DATE: March 20, 2020
SNIP: Catastrophic crop failures caused by extreme weather in just one country could disrupt global food supplies and drive price spikes in an interconnected world, exposing how climate change threatens global stability, researchers said on Friday.
They examined how the global trade and supplies of wheat, a crop used for food staples like bread and pasta, would be affected by four years of severe drought in the United States, one of the world’s top exporters of the grain.
Based on two models of how countries could try to meet their needs, an international research team found the United States would deplete nearly all its wheat reserves after four years in both scenarios, while global stocks could drop by 31%.
The 174 countries to which America exports wheat would see their reserves decrease, even though they did not themselves suffer failed harvests, according to a study published in the journal Frontiers in Sustainable Food Systems.
“It affects almost every country in the world because the U.S. has so many trade links,” said lead author Alison Heslin, a researcher at Columbia University’s Center for Climate Systems Research and NASA’s Goddard Institute for Space Studies.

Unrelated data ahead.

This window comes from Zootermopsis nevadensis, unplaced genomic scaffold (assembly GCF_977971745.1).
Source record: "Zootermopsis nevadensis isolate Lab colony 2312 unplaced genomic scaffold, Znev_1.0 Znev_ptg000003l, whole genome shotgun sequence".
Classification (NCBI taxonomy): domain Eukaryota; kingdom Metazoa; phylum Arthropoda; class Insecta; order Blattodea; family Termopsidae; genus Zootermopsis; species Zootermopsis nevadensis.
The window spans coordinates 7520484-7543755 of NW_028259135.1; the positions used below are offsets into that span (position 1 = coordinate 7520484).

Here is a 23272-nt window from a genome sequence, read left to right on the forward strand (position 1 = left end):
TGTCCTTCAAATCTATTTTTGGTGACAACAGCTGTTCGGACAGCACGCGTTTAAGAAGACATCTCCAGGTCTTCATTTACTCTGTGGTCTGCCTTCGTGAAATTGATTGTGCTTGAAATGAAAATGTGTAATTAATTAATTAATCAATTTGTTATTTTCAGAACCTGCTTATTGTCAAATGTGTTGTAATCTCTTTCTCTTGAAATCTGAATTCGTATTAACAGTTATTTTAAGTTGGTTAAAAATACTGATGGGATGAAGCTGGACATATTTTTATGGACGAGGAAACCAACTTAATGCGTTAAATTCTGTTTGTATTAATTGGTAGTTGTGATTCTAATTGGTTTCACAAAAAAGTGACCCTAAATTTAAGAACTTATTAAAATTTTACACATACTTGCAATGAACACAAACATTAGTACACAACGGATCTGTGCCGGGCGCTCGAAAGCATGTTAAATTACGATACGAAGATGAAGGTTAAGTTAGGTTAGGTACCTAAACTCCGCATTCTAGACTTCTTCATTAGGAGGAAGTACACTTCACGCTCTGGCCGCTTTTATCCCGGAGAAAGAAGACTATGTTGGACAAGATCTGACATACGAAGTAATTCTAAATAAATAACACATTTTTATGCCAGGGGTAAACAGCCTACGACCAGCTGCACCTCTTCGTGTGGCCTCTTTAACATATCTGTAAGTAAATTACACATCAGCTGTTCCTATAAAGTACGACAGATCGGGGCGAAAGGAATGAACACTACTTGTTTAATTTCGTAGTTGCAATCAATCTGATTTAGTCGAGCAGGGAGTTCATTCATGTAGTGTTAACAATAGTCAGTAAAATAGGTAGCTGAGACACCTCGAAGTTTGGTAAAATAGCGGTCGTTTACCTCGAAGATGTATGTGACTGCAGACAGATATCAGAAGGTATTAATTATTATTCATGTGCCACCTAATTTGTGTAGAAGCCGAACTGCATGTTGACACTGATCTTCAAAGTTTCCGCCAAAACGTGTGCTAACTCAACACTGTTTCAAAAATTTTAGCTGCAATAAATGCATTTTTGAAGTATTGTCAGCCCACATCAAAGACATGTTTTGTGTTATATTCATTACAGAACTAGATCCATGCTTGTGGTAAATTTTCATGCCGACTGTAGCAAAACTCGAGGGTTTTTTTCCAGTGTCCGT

Those links mean there is a cascading effect, either directly from the United States or via one of its trading partners, which could reduce the amount of wheat available and increase prices, she told the Thomson Reuters Foundation.
As reserves are depleted, changes in production would have a bigger impact on the price of food, Heslin added.
Reduced global reserves would also mean a smaller buffer against future shocks such as a drought in other wheat-producing nations like Russia or France, she said.
Scientists have warned hotter temperatures and more erratic rainfall could increase the frequency and intensity of droughts, with multi-year droughts already wreaking havoc in many nations.